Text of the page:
Camille Pissarro was the only artist to have participated in all eight impressionist exhibitions in Paris (1874-1886). He later joined Monet in England to escape from the Franco-Prussian War. There he came under the influence of Turner and Constable and when back in France settled in Pontoise where there is now a museum dedicated to him.
Pissarro was a hard worker and a prolific artist who was respected and admired by many. His eldest son, Lucien Pissarro, himself an artist, also came to England where he married the daughter of Dr Ruth who sold the Minories to the Victor Batte-lay Trust.
Camille Pissarro whose work comprises two thousands paintings and just as many prints and drawings was a prolific draughtsman whose drawings outnumbered by far those of his fellow Impressionist artists. In a letter to his nephew, Lucien Pissarro, written in 1883 the artist emphasized the importance of drawing: “It is only by drawing incessantly that one fine day you discover to your surprise that you have rendered something in true character.” Pissarro’s drawings evolved over time and if at the beginning he drew in a traditional manner, he later preferred to draw in the manner of the Barbizon School of painting, especially like Corot and Théodore Rousseau. From the 1880’s Pissarro’s attention focused more and more on figures, producing an increasing number of caricature studies. This series of drawings belong to that period. Here he chooses to depict a class of people which, at that time, many considered a vulgar choice for the subject of a painting. These caricatural drawings were probably drawn during one of his trips to Rouen, Dieppe or perhaps Gisors. He used these types of drawings many times in his market scenes.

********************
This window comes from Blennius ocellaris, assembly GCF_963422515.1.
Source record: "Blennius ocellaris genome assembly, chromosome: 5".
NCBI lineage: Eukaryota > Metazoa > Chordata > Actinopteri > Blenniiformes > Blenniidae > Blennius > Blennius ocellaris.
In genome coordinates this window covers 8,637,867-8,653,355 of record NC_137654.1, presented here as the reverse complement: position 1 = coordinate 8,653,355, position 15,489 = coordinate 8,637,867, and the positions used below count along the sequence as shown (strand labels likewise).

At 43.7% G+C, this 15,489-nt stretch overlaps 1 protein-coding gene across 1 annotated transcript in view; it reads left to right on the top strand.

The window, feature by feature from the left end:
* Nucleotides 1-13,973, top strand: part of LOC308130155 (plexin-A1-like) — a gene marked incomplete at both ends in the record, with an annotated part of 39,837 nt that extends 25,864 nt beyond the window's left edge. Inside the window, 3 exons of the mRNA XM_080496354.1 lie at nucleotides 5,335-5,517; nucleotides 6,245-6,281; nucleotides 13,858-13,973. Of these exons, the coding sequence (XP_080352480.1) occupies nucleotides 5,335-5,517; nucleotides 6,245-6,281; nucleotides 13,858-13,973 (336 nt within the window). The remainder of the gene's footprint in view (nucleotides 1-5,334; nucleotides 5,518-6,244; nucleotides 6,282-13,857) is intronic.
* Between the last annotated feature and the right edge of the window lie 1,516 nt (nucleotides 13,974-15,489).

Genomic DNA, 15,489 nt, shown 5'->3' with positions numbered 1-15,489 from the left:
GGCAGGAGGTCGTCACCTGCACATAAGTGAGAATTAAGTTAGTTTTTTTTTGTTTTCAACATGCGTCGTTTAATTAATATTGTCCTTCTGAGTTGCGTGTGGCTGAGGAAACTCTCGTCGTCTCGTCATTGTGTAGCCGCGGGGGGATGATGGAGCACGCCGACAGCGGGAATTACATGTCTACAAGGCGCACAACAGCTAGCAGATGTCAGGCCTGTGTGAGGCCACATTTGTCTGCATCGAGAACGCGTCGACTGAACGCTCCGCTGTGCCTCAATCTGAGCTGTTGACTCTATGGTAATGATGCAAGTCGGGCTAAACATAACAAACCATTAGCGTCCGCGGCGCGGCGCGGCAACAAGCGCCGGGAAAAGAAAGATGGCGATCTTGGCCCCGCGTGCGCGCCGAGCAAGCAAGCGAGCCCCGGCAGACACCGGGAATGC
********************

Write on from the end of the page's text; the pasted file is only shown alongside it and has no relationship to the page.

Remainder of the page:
· The Minories Art Gallery, Colchester, 30 June to 3 October 1982 and October 2005
LLOYD, Christopher and BRETTELL, Richard, A catalogue of the drawings by Camille Pissarro in the Ashmolean Museum, Clarendon Press, Oxford, 1980
Musée Camille Pissarro, 17 rue du château, Pontoise, France